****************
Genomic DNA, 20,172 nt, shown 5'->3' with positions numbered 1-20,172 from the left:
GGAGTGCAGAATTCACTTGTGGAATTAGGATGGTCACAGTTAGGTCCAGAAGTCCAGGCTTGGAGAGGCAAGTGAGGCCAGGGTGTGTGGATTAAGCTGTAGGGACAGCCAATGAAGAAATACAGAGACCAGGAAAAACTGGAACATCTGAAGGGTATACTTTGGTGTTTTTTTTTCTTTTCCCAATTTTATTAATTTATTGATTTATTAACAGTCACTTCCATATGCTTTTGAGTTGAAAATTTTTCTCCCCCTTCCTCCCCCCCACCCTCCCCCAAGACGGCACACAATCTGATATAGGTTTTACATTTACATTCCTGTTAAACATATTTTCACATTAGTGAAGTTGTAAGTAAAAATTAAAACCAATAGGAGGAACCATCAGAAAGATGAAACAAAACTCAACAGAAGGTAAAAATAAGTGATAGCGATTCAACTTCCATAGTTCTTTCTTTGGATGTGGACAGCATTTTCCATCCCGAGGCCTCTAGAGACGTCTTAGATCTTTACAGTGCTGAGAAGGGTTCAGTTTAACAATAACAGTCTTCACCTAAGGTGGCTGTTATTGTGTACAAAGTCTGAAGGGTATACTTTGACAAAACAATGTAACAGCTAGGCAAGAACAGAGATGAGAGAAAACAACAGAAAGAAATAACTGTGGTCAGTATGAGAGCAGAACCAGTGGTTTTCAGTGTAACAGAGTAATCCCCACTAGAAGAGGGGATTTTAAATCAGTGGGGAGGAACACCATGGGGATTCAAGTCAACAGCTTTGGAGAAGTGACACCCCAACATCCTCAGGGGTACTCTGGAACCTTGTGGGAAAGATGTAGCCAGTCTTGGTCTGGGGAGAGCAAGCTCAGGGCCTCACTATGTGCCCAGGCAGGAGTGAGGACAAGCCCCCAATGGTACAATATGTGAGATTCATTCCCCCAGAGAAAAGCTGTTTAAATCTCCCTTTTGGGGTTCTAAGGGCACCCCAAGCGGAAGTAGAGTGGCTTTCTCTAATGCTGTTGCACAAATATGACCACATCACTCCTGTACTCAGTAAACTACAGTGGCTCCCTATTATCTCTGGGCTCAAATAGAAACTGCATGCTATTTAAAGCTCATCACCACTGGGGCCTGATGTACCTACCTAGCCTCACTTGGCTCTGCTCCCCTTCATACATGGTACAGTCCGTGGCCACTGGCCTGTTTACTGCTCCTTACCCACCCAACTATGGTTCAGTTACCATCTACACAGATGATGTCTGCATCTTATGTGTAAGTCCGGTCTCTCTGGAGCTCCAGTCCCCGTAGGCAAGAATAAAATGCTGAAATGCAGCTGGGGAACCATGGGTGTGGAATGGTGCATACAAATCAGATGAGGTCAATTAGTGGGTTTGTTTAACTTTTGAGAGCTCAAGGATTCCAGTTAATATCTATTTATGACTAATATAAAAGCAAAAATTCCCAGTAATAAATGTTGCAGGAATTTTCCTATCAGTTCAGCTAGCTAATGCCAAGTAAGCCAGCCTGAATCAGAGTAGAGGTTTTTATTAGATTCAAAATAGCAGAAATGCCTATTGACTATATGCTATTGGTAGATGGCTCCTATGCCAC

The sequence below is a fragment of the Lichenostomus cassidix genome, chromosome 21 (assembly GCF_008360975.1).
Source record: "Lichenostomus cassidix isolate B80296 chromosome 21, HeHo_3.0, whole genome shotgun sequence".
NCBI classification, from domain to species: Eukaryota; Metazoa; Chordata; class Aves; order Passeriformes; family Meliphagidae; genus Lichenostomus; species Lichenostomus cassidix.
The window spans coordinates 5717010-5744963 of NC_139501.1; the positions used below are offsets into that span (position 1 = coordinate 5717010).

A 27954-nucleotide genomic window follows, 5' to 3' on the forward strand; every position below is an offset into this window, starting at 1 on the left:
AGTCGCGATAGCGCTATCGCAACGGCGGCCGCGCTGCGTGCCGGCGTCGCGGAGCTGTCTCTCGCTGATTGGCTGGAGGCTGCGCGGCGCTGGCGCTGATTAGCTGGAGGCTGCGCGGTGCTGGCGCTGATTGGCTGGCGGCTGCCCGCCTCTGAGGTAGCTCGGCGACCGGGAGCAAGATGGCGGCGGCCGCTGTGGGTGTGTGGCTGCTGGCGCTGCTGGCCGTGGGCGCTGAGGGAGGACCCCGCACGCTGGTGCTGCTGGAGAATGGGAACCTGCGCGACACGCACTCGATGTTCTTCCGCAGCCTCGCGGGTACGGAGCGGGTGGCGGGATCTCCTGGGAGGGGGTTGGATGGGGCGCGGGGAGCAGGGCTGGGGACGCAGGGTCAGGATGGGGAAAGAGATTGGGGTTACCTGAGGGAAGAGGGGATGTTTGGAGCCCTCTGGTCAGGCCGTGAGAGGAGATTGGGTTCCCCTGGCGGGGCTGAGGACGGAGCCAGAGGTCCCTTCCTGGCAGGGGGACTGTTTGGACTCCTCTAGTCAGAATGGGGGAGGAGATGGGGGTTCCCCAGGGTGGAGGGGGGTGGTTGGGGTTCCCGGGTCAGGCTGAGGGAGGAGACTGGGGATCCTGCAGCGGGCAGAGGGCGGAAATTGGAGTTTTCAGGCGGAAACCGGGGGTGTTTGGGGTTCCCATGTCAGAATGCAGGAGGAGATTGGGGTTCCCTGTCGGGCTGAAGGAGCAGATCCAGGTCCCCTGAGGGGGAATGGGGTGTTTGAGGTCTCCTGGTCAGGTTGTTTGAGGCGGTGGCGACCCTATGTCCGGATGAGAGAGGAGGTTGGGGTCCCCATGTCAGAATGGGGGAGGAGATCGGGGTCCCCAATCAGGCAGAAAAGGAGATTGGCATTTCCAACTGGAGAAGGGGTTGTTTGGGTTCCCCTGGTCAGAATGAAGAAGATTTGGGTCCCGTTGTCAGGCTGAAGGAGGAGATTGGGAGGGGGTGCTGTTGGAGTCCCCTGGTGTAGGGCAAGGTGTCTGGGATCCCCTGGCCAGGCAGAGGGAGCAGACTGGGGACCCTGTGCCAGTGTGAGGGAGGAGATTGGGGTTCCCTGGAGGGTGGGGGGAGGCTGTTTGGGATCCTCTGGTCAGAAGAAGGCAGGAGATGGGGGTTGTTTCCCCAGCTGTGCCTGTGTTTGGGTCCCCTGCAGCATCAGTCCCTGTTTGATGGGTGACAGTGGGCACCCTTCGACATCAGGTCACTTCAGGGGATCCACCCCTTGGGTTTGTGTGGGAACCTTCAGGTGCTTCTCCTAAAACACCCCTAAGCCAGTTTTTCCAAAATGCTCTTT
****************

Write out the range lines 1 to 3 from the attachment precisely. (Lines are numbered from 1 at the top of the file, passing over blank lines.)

Genomic DNA, 20,172 nt, shown 5'->3' with positions numbered 1-20,172 from the left:
GGAGTGCAGAATTCACTTGTGGAATTAGGATGGTCACAGTTAGGTCCAGAAGTCCAGGCTTGGAGAGGCAAGTGAGGCCAGGGTGTGTGGATTAAGCTGTAGGGACAGCCAATGAAGAAATACAGAGACCAGGAAAAACTGGAACATCTGAAGGGTATACTTTGGTGTTTTTTTTTCTTTTCCCAATTTTATTAATTTATTGATTTATTAACAGTCACTTCCATATGCTTTTGAGTTGAAAATTTTTCTCCCCCTTCCTCCCCCCCACCCTCCCCCAAGACGGCACACAATCTGATATAGGTTTTACATTTACATTCCTGTTAAACATATTTTCACATTAGTGAAGTTGTAAGTAAAAATTAAAACCAATAGGAGGAACCATCAGAAAGATGAAACAAAACTCAACAGAAGGTAAAAATAAGTGATAGCGATTCAACTTCCATAGTTCTTTCTTTGGATGTGGACAGCATTTTCCATCCCGAGGCCTCTAGAGACGTCTTAGATCTTTACAGTGCTGAGAAGGGTTCAGTTTAACAATAACAGTCTTCACCTAAGGTGGCTGTTATTGTGTACAAAGTCTGAAGGGTATACTTTGACAAAACAATGTAACAGCTAGGCAAGAACAGAGATGAGAGAAAACAACAGAAAGAAATAACTGTGGTCAGTATGAGAGCAGAACCAGTGGTTTTCAGTGTAACAGAGTAATCCCCACTAGAAGAGGGGATTTTAAATCAGTGGGGAGGAACACCATGGGGATTCAAGTCAACAGCTTTGGAGAAGTGACACCCCAACATCCTCAGGGGTACTCTGGAACCTTGTGGGAAAGATGTAGCCAGTCTTGGTCTGGGGAGAGCAAGCTCAGGGCCTCACTATGTGCCCAGGCAGGAGTGAGGACAAGCCCCCAATGGTACAATATGTGAGATTCATTCCCCCAGAGAAAAGCTGTTTAAATCTCCCTTTTGGGGTTCTAAGGGCACCCCAAGCGGAAGTAGAGTGGCTTTCTCTAATGCTGTTGCACAAATATGACCACATCACTCCTGTACTCAGTAAACTACAGTGGCTCCCTATTATCTCTGGGCTCAAATAGAAACTGCATGCTATTTAAAGCTCATCACCACTGGGGCCTGATGTACCTACCTAGCCTCACTTGGCTCTGCTCCCCTTCATACATGGTACAGTCCGTGGCCACTGGCCTGTTTACTGCTCCTTACCCACCCAACTATGGTTCAGTTACCATCTACACAGATGATGTCTGCATCTTATGTGTAAGTCCGGTCTCTCTGGAGCTCCAGTCCCCGTAGGCAAGAATAAAATGCTGAAATGCAGCTGGGGAACCATGGGTGTGGAATGGTGCATACAAATCAGATGAGGTCAATTAGTGGGTTTGTTTAACTTTTGAGAGCTCAAGGATTCCAGTTAATATCTATTTATGACTAATATAAAAGCAAAAATTCCCAGTAATAAATGTTGCAGGAATTTTCCTATCAGTTCAGCTAGCTAATGCCAAGTAAGCCAGCCTGAATCAGAGTAGAGGTTTTTATTAGATTCAAAATAGCAGAAATGCCTATTGACTATATGCTATTGGTAGATGGCTCCTATGCCAC

The sequence below is a fragment of the Lichenostomus cassidix genome, chromosome 21 (assembly GCF_008360975.1).